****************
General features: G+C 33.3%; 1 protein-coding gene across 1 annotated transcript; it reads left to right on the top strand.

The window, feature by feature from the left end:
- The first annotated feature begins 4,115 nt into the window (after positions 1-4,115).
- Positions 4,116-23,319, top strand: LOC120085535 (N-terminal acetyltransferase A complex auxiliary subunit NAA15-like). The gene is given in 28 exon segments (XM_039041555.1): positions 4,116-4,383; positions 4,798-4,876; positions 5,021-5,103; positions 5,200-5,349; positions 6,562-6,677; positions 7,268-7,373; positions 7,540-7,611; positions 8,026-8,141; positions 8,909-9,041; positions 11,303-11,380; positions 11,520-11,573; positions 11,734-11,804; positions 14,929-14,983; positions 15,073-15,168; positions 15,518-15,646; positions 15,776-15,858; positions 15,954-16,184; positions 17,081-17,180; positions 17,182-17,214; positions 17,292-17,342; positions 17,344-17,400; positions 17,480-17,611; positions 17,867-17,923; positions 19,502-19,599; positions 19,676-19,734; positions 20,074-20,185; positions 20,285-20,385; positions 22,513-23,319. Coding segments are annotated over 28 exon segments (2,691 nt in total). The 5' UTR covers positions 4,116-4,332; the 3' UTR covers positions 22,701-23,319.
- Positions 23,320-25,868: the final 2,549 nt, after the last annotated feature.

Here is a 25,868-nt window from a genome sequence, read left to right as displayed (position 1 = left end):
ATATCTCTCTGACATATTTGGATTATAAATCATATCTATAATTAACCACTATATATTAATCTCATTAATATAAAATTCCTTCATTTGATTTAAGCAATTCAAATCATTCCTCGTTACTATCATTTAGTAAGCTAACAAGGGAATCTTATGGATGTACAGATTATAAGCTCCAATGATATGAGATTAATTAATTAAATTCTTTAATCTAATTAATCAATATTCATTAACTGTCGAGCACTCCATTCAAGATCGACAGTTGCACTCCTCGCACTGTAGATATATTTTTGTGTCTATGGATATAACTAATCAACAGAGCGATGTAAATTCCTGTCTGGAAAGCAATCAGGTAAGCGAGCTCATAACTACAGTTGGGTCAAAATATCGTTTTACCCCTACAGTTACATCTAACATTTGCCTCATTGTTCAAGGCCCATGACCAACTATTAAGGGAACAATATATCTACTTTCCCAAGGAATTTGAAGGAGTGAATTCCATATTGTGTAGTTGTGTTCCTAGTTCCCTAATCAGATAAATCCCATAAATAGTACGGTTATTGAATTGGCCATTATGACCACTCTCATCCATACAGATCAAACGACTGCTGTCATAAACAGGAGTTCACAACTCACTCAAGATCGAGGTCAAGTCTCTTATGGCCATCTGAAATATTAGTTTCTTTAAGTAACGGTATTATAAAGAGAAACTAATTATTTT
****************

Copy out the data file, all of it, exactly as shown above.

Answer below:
General features: G+C 33.3%; 1 protein-coding gene across 1 annotated transcript; it reads left to right on the top strand.

The window, feature by feature from the left end:
- The first annotated feature begins 4,115 nt into the window (after positions 1-4,115).
- Positions 4,116-23,319, top strand: LOC120085535 (N-terminal acetyltransferase A complex auxiliary subunit NAA15-like). The gene is given in 28 exon segments (XM_039041555.1): positions 4,116-4,383; positions 4,798-4,876; positions 5,021-5,103; positions 5,200-5,349; positions 6,562-6,677; positions 7,268-7,373; positions 7,540-7,611; positions 8,026-8,141; positions 8,909-9,041; positions 11,303-11,380; positions 11,520-11,573; positions 11,734-11,804; positions 14,929-14,983; positions 15,073-15,168; positions 15,518-15,646; positions 15,776-15,858; positions 15,954-16,184; positions 17,081-17,180; positions 17,182-17,214; positions 17,292-17,342; positions 17,344-17,400; positions 17,480-17,611; positions 17,867-17,923; positions 19,502-19,599; positions 19,676-19,734; positions 20,074-20,185; positions 20,285-20,385; positions 22,513-23,319. Coding segments are annotated over 28 exon segments (2,691 nt in total). The 5' UTR covers positions 4,116-4,332; the 3' UTR covers positions 22,701-23,319.
- Positions 23,320-25,868: the final 2,549 nt, after the last annotated feature.

Here is a 25,868-nt window from a genome sequence, read left to right as displayed (position 1 = left end):
ATATCTCTCTGACATATTTGGATTATAAATCATATCTATAATTAACCACTATATATTAATCTCATTAATATAAAATTCCTTCATTTGATTTAAGCAATTCAAATCATTCCTCGTTACTATCATTTAGTAAGCTAACAAGGGAATCTTATGGATGTACAGATTATAAGCTCCAATGATATGAGATTAATTAATTAAATTCTTTAATCTAATTAATCAATATTCATTAACTGTCGAGCACTCCATTCAAGATCGACAGTTGCACTCCTCGCACTGTAGATATATTTTTGTGTCTATGGATATAACTAATCAACAGAGCGATGTAAATTCCTGTCTGGAAAGCAATCAGGTAAGCGAGCTCATAACTACAGTTGGGTCAAAATATCGTTTTACCCCTACAGTTACATCTAACATTTGCCTCATTGTTCAAGGCCCATGACCAACTATTAAGGGAACAATATATCTACTTTCCCAAGGAATTTGAAGGAGTGAATTCCATATTGTGTAGTTGTGTTCCTAGTTCCCTAATCAGATAAATCCCATAAATAGTACGGTTATTGAATTGGCCATTATGACCACTCTCATCCATACAGATCAAACGACTGCTGTCATAAACAGGAGTTCACAACTCACTCAAGATCGAGGTCAAGTCTCTTATGGCCATCTGAAATATTAGTTTCTTTAAGTAACGGTATTATAAAGAGAAACTAATTATTTT